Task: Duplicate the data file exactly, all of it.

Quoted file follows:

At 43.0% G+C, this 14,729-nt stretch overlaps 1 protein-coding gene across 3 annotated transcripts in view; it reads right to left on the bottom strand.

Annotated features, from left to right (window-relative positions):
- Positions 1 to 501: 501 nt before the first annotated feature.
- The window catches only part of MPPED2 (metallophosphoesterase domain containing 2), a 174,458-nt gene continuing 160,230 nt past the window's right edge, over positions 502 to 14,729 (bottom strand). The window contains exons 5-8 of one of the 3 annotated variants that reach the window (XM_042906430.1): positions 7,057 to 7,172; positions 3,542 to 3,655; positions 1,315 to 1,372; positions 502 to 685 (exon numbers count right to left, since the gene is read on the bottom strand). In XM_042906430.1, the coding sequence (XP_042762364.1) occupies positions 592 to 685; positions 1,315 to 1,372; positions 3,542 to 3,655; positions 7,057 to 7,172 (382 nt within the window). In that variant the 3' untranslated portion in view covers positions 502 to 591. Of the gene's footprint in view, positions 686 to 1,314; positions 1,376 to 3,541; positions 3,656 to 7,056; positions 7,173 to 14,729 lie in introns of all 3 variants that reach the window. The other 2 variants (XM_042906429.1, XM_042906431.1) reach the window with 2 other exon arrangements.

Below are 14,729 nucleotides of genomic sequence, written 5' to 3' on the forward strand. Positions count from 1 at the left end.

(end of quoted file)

At 43.0% G+C, this 14,729-nt stretch overlaps 1 protein-coding gene across 3 annotated transcripts in view; it reads right to left on the bottom strand.

Annotated features, from left to right (window-relative positions):
- Positions 1 to 501: 501 nt before the first annotated feature.
- The window catches only part of MPPED2 (metallophosphoesterase domain containing 2), a 174,458-nt gene continuing 160,230 nt past the window's right edge, over positions 502 to 14,729 (bottom strand). The window contains exons 5-8 of one of the 3 annotated variants that reach the window (XM_042906430.1): positions 7,057 to 7,172; positions 3,542 to 3,655; positions 1,315 to 1,372; positions 502 to 685 (exon numbers count right to left, since the gene is read on the bottom strand). In XM_042906430.1, the coding sequence (XP_042762364.1) occupies positions 592 to 685; positions 1,315 to 1,372; positions 3,542 to 3,655; positions 7,057 to 7,172 (382 nt within the window). In that variant the 3' untranslated portion in view covers positions 502 to 591. Of the gene's footprint in view, positions 686 to 1,314; positions 1,376 to 3,541; positions 3,656 to 7,056; positions 7,173 to 14,729 lie in introns of all 3 variants that reach the window. The other 2 variants (XM_042906429.1, XM_042906431.1) reach the window with 2 other exon arrangements.

Below are 14,729 nucleotides of genomic sequence, written 5' to 3' on the forward strand. Positions count from 1 at the left end.